Are you a “Jugaad” in the Classroom?

I’m currently reading a book called Jugaad Innovation, authored by Radjou, Prabhu and Ahuja.  “Jugaad” in Hindi means ingenious solutions to problems or turn adversity into opportunities.  The six guiding principles behind the Jugaad Innovation are a)  seek opportunity in adversity, b)  do more with less, c)  Think and act flexible, d)  Keep it simple, e) Include the margin, f)  Follow your heart.  I’ve seen different jugaad-in-action classrooms and schools all over the world- from the biggest things like having a non-traditional approach to education and starting an education revolution, to the little things like using old mineral water bottles as pencil holders.     Big or small, they equally inspire me to be a classroom innovator.

As I read through the different stories of individuals and companies who succeeded through innovation, this line made an impact on me:

“When you listen to your customers, you merely react to needs; when you empathize with customers, you anticipate their needs; but when you truly love your customers, you surprise them by introducing them to products they can’t even fathom.”–  Mauro Porcini, 3M Head of Global Strategic Design

This made me ask:

  • How often do we surprise our students?
  • What do we do to make our students go ‘wow’?
  • What something new do we do in the classroom?
  • How often do we do something new in the class?
  • How is innovation celebrated in our class?
  • Are there any new ideas we are willing to fight for?
  • What ideas do we have that seem outrageous but are helpful?
  • Have you done anything risky for the betterment of the students?
  • Do we follow our hearts in the classroom?
  • How else do we show our love for our students?


I think we educators should consider ourselves not only as people who facilitate the class, but as artists who are capable of designing and engineering to solve problems, to do something for the marginalized, and to do something…inspiring– not only for our students, but for everyone else who cares.

Maybe the true signs of love for students are not just measured by how much we listen and feel for them.  Love for students is also measured by how we apply creativity in the classroom- to think out of the box and go out of our comfort zone for solutions that will address the issues in the classroom despite limitations, risks and personal struggles.

Are you a ‘jugaad’ in the classroom?

First Rule of the Year: Let go.

I am more than thankful for my almost 2 years of managing my own place and life in India as I learned that what I own, I am responsible for. I am thankful for the previous years of working hard to fix and “beautify” the classroom as I learned that having a beautiful classroom prepared by the teacher is neither a sign of preparedness nor high quality of teaching.  I am thankful for my coordinator who gave me the opportunity to think, despite my lack of confidence, and gave me the freedom in the classroom, for I learned from my mistakes, and how to be independent, self-reliant, curious, hungry and creative. I am thankful for the years of struggles and confusion with teaching as I learned that with adversity, time, perseverance, resilience and prayers I will figure things out.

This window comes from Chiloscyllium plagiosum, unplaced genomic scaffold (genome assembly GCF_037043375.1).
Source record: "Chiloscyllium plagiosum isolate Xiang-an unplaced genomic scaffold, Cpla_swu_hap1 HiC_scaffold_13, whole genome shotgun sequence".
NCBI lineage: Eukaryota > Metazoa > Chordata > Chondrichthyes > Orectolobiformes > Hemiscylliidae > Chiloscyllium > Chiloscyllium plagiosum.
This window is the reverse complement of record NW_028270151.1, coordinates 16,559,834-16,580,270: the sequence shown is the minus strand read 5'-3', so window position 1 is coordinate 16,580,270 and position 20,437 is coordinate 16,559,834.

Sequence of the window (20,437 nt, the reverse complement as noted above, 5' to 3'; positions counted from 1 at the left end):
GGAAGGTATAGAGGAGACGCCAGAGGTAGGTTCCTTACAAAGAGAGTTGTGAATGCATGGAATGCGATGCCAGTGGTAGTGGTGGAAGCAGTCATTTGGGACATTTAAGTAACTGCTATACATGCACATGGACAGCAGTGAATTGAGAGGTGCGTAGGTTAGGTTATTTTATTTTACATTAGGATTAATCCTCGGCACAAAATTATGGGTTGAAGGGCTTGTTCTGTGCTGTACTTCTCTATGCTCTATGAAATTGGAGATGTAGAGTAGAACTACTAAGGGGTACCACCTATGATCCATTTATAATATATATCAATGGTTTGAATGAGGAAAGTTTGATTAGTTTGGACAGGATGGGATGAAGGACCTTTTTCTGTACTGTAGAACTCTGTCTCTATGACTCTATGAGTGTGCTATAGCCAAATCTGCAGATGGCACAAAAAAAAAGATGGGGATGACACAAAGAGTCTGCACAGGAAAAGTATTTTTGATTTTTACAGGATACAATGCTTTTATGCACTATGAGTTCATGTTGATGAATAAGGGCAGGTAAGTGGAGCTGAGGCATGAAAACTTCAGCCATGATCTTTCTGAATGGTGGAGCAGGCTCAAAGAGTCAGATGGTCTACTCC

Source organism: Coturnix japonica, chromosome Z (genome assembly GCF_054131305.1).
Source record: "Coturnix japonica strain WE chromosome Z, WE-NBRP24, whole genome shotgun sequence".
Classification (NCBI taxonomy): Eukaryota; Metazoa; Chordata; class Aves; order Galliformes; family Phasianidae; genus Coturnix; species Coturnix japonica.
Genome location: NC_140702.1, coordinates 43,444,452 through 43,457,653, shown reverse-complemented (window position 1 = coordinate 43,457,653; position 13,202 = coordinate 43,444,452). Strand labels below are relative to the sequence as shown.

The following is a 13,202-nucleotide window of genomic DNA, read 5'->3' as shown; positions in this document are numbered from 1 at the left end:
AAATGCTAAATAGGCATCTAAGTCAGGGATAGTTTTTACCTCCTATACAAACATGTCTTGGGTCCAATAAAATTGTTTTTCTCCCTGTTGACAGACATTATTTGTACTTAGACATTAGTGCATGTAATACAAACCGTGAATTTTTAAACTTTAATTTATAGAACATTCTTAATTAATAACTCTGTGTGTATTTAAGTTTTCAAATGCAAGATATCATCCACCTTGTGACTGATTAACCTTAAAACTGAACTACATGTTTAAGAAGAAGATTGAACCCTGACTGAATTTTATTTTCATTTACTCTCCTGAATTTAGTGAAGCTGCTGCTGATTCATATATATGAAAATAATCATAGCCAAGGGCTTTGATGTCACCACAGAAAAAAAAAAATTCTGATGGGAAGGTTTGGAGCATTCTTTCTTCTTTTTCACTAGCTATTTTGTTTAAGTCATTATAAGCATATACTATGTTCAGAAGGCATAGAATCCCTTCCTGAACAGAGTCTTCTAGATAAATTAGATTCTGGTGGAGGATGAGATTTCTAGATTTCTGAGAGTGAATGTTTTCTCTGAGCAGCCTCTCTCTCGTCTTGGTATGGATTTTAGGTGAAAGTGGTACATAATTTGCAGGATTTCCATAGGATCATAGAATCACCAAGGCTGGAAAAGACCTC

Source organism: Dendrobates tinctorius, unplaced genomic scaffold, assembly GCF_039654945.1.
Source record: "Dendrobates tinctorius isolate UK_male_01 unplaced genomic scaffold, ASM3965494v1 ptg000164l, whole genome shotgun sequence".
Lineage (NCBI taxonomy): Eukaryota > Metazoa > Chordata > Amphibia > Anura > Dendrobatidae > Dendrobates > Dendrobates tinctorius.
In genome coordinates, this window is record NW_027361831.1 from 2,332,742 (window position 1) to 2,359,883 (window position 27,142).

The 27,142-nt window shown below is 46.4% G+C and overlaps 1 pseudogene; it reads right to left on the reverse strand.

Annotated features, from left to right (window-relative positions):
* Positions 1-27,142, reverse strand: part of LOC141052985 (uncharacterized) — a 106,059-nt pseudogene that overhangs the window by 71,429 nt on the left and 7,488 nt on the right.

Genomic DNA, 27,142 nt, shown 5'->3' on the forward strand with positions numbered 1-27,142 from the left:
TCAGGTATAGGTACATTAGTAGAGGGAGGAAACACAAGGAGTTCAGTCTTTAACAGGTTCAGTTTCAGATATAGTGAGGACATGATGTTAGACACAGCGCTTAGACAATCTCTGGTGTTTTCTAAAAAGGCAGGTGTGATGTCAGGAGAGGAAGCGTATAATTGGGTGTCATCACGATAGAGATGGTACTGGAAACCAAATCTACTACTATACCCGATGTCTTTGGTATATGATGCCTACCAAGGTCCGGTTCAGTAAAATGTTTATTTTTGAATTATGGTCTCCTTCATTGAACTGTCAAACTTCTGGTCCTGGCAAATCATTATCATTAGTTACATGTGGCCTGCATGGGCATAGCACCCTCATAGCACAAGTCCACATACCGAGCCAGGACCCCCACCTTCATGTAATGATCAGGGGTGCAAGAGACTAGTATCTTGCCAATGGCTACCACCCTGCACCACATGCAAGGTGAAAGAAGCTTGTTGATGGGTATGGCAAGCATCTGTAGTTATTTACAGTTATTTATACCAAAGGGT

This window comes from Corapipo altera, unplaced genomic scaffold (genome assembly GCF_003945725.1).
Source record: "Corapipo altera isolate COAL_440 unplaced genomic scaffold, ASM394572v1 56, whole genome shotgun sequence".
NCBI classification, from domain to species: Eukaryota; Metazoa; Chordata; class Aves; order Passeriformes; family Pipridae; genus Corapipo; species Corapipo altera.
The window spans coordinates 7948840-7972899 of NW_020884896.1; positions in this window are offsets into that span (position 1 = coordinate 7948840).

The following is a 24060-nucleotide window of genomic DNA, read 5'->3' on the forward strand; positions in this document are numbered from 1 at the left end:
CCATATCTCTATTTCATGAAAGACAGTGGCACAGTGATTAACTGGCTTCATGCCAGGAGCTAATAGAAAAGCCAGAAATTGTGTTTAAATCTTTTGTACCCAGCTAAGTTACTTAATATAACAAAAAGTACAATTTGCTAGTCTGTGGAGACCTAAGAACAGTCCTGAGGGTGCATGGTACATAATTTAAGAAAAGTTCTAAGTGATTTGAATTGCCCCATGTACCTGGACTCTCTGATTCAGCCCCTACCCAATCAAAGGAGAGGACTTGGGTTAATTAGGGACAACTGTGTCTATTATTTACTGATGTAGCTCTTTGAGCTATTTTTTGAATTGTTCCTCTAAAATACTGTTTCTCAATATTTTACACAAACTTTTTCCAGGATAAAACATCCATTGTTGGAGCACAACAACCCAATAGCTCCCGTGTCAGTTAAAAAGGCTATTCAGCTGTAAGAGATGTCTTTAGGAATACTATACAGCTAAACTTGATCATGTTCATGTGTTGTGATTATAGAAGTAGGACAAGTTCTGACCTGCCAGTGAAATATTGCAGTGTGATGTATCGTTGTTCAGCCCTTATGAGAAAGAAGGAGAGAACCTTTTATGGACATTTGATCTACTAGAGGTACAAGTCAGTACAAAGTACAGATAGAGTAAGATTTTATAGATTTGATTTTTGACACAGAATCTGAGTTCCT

I am thankful for all these learnings because they all led me to my first rule of teaching for this year:  let go.

For the first time in my 5 years of teaching, I have decided not to fix the classroom and left it as how it was before I went home for the summer break.  I figured that it is time for me to let the students take ownership of their classroom and most importantly, their learning.  Little things, like letting them decide how the classroom should look like, what corners should we have, where they should be and how our routines are, already made an impact to my students and to me as well.    It’s not only that I felt effortless fixing the classroom or thinking about our routine and all.  It was more   than that.  For the first time in my 5 years of teaching, I felt that I was teaching. I felt I was giving them the little lessons that matter. For the first time, I feel that we all started the year right.

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It WASN’T THAT EASY watching them do the classroom magic.  Along the way, I felt the tensions within me as there were things that I didn’t really agree with or things that I found ‘wrong’ with their decisions.  However, I continuously reminded myself to let go and just let them create their own learning and fun space.  After all, it is not my class alone, it is all ours. I believe that one big aspect that supports inquiry in the classroom is having a ‘safe’ and ‘secure’ environment, where the members show trust, respect, tolerance and empathy toward each other.  This is not just a professional goal that I have, but a goal that I share with my students. I realize that when we share the same goals and aspirations with our class, we get to have a more meaningful relationship and learning. We learn how to dream big together.  We learn how to work as a unit.

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Letting go doesn’t only mean letting them be.  Letting go means putting aside your own intentions and sharing the space, time, emotion and learning that you haven’t shared before. And most of all, letting go means accepting each other, sharing the same freedom and responsibilities….both with the little things and the big things.